I have to defend myself if You say "unrealistic". It obviously isn´t the last word but I sourced my basics (datas for armour qualities and ballistics from Nathan Okun as the calculating programs) and am confident that the results aren´t that wrong.
If you find errors or have points, I neglected (all possible), please tell me, so I may fix it.
The largest controverse I expect to come are from the uselessnes of Iowas and South Dakotas so called "decapping plates", greatly reducing their immune zone against belt hits by almost 8.000 yrds! But as You may read, I explained why.
Its hard to quantify the lack of skilled damage control parties on board the IJN warships. What if you increased the lethality of the 16" and 5" shells, without it penetrating the armor?

Remember, once fires start in the superstructure, the efficiency of the propulsion and ammo handling crews will degrade.
In case of Yamato, some but not all DC-centres are in proximity to the bridge, worsening the working environment for leading damage controll crew by exposing them to shellfire. Yamato soon lost ALL her DC officers in her last battle because of this. Iowa places two main DC centres under the main armoured deck (as did Bismarck) and this may play a role. But don´t forget that the pure destructive force (kinetic + chemical) of a 18.1" AP hit is twice of that from a 16" AP hit.
I have a question, the Yamato had the tightes turning circle of all battleships of his type, Is this true? I heard about a 640 m turning circle (really impresive for its size). best regards
This is true. The flask-shaped hull with the centre of buoyancy and center of weight placed comparably close to the main and auxilary rudders made such a tight turning radius possible (there are fotos in the net showing Yamato and Musashi evading bombs, you may verify the turining radius from the wakes). But it should be noted that US fast battleships also had a flask-shaped hull design, allowing for a turning radius well under 800 yrds! So Iowa Yamato don´t differ that much but dwarfing the competition of their european BB´s in this respect.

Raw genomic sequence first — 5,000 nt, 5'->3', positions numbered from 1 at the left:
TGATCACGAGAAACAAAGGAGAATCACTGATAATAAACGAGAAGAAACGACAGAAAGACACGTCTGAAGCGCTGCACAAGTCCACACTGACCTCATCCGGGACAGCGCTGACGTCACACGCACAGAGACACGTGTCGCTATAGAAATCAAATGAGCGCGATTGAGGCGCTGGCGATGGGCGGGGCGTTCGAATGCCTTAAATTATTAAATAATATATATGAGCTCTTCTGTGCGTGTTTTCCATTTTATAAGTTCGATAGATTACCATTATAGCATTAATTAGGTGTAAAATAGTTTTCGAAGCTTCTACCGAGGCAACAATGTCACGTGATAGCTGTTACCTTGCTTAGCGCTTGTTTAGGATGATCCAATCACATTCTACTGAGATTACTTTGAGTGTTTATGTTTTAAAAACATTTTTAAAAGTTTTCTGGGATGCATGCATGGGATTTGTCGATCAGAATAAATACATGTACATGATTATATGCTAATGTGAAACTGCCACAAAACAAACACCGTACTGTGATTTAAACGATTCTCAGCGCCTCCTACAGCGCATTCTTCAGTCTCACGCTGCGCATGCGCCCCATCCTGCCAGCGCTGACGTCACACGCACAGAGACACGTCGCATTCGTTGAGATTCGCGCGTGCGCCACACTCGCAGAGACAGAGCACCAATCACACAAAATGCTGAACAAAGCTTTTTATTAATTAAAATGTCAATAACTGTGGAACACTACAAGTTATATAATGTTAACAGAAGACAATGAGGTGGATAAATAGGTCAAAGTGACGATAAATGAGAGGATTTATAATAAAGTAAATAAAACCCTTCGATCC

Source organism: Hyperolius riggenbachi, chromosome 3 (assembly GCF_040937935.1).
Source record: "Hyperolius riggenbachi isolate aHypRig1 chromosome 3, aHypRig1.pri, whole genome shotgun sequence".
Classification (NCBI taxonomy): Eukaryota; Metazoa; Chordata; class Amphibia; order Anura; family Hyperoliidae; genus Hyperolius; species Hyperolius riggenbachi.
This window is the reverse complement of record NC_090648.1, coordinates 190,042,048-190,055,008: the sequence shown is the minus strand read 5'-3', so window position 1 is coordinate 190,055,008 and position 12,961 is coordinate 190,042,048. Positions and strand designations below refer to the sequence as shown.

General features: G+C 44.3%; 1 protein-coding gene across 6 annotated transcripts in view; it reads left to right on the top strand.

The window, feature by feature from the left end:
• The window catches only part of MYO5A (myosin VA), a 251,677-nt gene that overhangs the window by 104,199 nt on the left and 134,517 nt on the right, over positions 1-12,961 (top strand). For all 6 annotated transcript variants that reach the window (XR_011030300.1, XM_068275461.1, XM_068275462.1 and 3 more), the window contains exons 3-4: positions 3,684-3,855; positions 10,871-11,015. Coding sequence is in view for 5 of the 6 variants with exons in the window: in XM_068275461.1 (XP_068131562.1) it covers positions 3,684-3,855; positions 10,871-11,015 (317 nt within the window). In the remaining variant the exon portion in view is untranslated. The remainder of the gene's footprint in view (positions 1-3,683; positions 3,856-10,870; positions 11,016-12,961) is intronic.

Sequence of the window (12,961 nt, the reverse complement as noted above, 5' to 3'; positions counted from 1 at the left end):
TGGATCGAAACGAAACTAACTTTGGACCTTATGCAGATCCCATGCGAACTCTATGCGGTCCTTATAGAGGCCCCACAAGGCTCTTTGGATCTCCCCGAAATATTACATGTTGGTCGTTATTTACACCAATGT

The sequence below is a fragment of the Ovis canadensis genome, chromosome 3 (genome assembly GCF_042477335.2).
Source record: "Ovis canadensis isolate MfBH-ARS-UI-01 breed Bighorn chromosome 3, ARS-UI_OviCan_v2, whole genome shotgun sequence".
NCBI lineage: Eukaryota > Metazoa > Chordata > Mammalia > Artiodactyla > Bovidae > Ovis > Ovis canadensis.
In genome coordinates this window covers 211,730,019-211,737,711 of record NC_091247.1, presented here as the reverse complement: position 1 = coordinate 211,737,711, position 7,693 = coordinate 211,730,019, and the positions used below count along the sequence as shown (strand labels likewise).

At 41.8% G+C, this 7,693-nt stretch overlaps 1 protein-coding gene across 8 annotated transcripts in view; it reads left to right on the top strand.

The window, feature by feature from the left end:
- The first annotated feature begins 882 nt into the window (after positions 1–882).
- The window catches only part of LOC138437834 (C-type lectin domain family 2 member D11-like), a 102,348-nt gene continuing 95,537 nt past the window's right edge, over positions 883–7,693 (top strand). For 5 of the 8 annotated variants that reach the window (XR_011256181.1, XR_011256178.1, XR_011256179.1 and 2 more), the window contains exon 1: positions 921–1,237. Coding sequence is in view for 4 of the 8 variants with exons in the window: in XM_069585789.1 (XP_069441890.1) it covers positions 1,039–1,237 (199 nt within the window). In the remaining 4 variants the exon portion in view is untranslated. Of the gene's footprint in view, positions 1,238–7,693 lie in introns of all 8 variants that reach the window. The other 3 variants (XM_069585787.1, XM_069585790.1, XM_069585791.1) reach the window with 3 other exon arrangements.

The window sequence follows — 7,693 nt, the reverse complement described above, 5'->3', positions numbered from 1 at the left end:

Really, very interesting the thread. (my congratulations for your work from Iowa and Yamato in pdf, really impressive). Another question, the "Bismarck" battleships really turned very tight I suppose, giving the fact that they carried twin "¿suspension?" rudders (Spanish: "timones suspendidos"), the reverse of other European ships like KGV, with only a single rudder, and with a turning circle very big for its size. Is this true?.
Best regards
I have checked my books to verify this but I couldn´t do. It is true that the DKM BB have two seperate rudders (and three shafted propulsion) while KGV and Vanguard class have a single rudder (but four shafted propulsion). Hull shape is comparable. I wouldn´t easily give an advantage without good statistics, so I cannot answer this question. I do believe that neither class has a significant advantage in turning circle over the other. Three shafted propulsion has a disadvantage but this is offsetted by the twin rudders.
Without the rudders the Bismarck could not turn for nothing, its propellers could not help it turn, but the Vanguard had the advantage there because it had four propellers and thus make it turn much better without the rudder.

Once both rudders are knocked out, ok. But such a case was not foreseen by any BB design. One rudder could be knocked out but the other would -in theory- do it´s job. The torpedo hit destroyed the steering controll for both rudders despite beeing heavily armoured. Such a hit would disable Iowa, Vanguard, even Yamato with it´s seperated auxilary steering rooms (during trials they discovered that the auxilary rudders could not stop turning of the ship once Yamato engaged a turn). However, a four shafted design makes for some redundance in such a case and this exactly was a disadvantage in the specific case of Bismarck.